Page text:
Apr 18, 2024 - Health

Pregnancy at 35 has its benefits for mothers in Illinois

Share of Illinois babies born to mothers in select age&nbspgroups
Data: CDC Wonder; Chart: Erin Davis/Axios Visuals

More than half of Illinois babies born last year had birth mothers in their 30s and older, according to provisional CDC data.

Why it matters: In the last few years, age 35 has gone from the start of "geriatric pregnancy," to potentially a maternal-age sweet spot.

By the numbers: 30 is the average age of a woman giving birth in Illinois, per 2023 data.

  • That's the national average β€” and slightly younger than states with the highest maternal ages such as Connecticut, Massachusetts and New Jersey, with averages above 31.

Regions with higher income and education levels "are correlated with increased advanced maternal age," partly because women there are deliberately delaying pregnancy for economic reasons, says Jane van Dis, OB-GYN and assistant professor at the University of Rochester.

  • Roughly 37% of Illinois residents have a bachelor's degree or higher, and the state's median household income hovers around $78,400, per census data. That's compared with 34% and $75,149 nationwide.

The intrigue: 35-year-olds received more prenatal monitoring and had a small decrease in prenatal mortality compared with even those a few months younger, according to a 2021 JAMA Health Forum study.

Catch up quick: 35 became the start of "advanced maternal age" decades ago, thanks to studies on the then-new invasive genetic test called amniocentesis.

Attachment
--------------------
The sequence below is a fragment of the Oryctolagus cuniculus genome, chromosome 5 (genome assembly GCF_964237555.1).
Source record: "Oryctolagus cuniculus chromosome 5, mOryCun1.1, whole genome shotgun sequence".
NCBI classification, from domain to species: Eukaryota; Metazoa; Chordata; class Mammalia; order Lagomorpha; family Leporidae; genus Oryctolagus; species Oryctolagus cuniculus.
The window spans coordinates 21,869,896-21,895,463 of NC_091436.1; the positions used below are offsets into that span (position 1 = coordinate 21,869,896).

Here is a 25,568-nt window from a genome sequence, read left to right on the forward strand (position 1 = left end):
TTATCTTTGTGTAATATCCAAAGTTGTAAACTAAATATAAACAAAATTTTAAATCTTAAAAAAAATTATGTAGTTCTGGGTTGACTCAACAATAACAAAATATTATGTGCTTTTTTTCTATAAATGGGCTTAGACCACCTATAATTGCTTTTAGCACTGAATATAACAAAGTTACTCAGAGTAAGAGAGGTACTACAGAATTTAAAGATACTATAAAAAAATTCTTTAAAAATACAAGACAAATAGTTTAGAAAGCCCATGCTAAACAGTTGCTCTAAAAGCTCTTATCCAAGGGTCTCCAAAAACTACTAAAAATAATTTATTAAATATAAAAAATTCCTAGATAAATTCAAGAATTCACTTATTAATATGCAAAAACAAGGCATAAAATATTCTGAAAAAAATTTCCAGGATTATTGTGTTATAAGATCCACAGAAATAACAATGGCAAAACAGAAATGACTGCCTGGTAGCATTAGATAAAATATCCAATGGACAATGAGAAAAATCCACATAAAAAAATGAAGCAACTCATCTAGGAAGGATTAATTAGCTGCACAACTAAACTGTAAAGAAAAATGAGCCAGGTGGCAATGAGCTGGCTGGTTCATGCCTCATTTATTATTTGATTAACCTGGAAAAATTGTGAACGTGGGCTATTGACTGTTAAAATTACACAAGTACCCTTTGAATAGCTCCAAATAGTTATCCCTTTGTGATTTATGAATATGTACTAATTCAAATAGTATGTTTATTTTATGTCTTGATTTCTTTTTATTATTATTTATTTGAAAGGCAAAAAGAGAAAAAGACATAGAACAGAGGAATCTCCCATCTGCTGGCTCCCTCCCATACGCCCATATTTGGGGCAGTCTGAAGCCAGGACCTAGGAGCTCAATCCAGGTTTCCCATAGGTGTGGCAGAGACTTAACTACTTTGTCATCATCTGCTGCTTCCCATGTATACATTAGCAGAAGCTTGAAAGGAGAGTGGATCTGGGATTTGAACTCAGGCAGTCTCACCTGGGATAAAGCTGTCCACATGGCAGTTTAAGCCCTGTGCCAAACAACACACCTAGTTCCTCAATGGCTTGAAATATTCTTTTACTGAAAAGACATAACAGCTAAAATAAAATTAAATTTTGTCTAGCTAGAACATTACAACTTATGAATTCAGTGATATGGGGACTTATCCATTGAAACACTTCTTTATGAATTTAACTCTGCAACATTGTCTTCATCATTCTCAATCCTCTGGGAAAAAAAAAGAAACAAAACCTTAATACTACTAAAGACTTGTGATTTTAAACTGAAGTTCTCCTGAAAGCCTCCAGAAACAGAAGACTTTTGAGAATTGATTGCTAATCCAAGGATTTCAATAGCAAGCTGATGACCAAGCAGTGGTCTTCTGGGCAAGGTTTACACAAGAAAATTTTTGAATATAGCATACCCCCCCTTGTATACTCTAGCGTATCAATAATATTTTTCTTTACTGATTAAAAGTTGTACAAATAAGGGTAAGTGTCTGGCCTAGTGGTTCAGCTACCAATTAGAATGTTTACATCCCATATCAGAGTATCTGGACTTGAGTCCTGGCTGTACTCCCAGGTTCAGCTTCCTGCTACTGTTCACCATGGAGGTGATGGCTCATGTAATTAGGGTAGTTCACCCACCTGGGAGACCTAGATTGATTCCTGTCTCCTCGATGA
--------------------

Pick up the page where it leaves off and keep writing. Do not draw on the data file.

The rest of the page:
• Researchers determined that for a pregnant person 35+, the chances of carrying a baby with a genetic condition were greater than the risk of pregnancy loss as a result of getting an amniocentesis to test for that condition, Tiffany Pham, OB-GYN and Flo Health medical adviser, tells Axios.

But that's a "dated paradigm" and "there's nothing really particularly magic" about age 35, says Alison Cahill, professor and associate dean of translation research at the University of Texas at Austin's Dell Medical School.

  • We have since learned that the amniocentesis risk is much lower than once was thought.
  • And there are now less-invasive and lower-risk procedures for prenatal genetic screening.

Reality check: Risks, including possible miscarriage, increase much more after age 40, compared with 35.

  • New ACOG guidelines emphasize that pregnancy risks should be considered among patients in five-year age groups β€” ages 35-39, 40-44, etc. β€” instead of a big advanced maternal age group.

Yes, but: Women considering having kids by their mid-30s should be acquainted with their own physiology and possible fertility challenges "much earlier than 35," van Dis says.

The big picture: Insensitive wording has long added to the stigma around later-in-life pregnancy β€” but there's been some progress when it comes to maternal health terminology.

  • In a poll of its users last month, the app Peanut found that 40% of women in their mid-30s or older reported a positive shift in language from their health care providers, moving away from terms like "geriatric pregnancy" to their recommended "35+ pregnancy."

Get more local stories in your inbox with Axios Chicago.


Support local journalism by becoming a member.

Learn more

More Chicago stories

No stories could be found


Get a free daily digest of the most important news in your backyard with Axios Chicago.


Support local journalism by becoming a member.

Learn more